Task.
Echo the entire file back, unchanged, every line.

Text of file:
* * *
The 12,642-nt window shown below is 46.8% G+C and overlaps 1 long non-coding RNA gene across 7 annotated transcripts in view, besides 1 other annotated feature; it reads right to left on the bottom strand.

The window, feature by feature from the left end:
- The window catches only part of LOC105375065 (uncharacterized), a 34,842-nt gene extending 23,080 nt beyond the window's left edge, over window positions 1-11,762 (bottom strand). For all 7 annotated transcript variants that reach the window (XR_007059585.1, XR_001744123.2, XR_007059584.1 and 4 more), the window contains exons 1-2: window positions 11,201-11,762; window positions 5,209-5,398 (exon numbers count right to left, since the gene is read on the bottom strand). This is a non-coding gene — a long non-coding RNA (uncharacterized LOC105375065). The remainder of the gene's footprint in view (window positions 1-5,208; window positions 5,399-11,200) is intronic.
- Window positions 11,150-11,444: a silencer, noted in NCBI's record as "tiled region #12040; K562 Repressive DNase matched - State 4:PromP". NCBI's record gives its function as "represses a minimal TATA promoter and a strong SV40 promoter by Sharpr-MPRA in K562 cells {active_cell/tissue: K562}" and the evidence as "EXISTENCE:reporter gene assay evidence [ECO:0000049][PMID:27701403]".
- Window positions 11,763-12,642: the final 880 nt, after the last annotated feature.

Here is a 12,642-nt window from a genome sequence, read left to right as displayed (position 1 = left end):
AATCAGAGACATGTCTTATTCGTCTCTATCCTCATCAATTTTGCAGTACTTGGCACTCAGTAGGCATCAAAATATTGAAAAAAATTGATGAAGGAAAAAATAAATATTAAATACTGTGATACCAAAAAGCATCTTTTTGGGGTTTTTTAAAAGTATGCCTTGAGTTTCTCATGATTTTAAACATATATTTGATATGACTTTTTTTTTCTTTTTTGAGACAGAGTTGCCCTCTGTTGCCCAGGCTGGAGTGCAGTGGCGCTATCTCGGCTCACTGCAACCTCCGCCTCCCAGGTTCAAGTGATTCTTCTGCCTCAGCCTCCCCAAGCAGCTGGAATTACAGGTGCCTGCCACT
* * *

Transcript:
The 12,642-nt window shown below is 46.8% G+C and overlaps 1 long non-coding RNA gene across 7 annotated transcripts in view, besides 1 other annotated feature; it reads right to left on the bottom strand.

The window, feature by feature from the left end:
- The window catches only part of LOC105375065 (uncharacterized), a 34,842-nt gene extending 23,080 nt beyond the window's left edge, over window positions 1-11,762 (bottom strand). For all 7 annotated transcript variants that reach the window (XR_007059585.1, XR_001744123.2, XR_007059584.1 and 4 more), the window contains exons 1-2: window positions 11,201-11,762; window positions 5,209-5,398 (exon numbers count right to left, since the gene is read on the bottom strand). This is a non-coding gene — a long non-coding RNA (uncharacterized LOC105375065). The remainder of the gene's footprint in view (window positions 1-5,208; window positions 5,399-11,200) is intronic.
- Window positions 11,150-11,444: a silencer, noted in NCBI's record as "tiled region #12040; K562 Repressive DNase matched - State 4:PromP". NCBI's record gives its function as "represses a minimal TATA promoter and a strong SV40 promoter by Sharpr-MPRA in K562 cells {active_cell/tissue: K562}" and the evidence as "EXISTENCE:reporter gene assay evidence [ECO:0000049][PMID:27701403]".
- Window positions 11,763-12,642: the final 880 nt, after the last annotated feature.

Here is a 12,642-nt window from a genome sequence, read left to right as displayed (position 1 = left end):
AATCAGAGACATGTCTTATTCGTCTCTATCCTCATCAATTTTGCAGTACTTGGCACTCAGTAGGCATCAAAATATTGAAAAAAATTGATGAAGGAAAAAATAAATATTAAATACTGTGATACCAAAAAGCATCTTTTTGGGGTTTTTTAAAAGTATGCCTTGAGTTTCTCATGATTTTAAACATATATTTGATATGACTTTTTTTTTCTTTTTTGAGACAGAGTTGCCCTCTGTTGCCCAGGCTGGAGTGCAGTGGCGCTATCTCGGCTCACTGCAACCTCCGCCTCCCAGGTTCAAGTGATTCTTCTGCCTCAGCCTCCCCAAGCAGCTGGAATTACAGGTGCCTGCCACT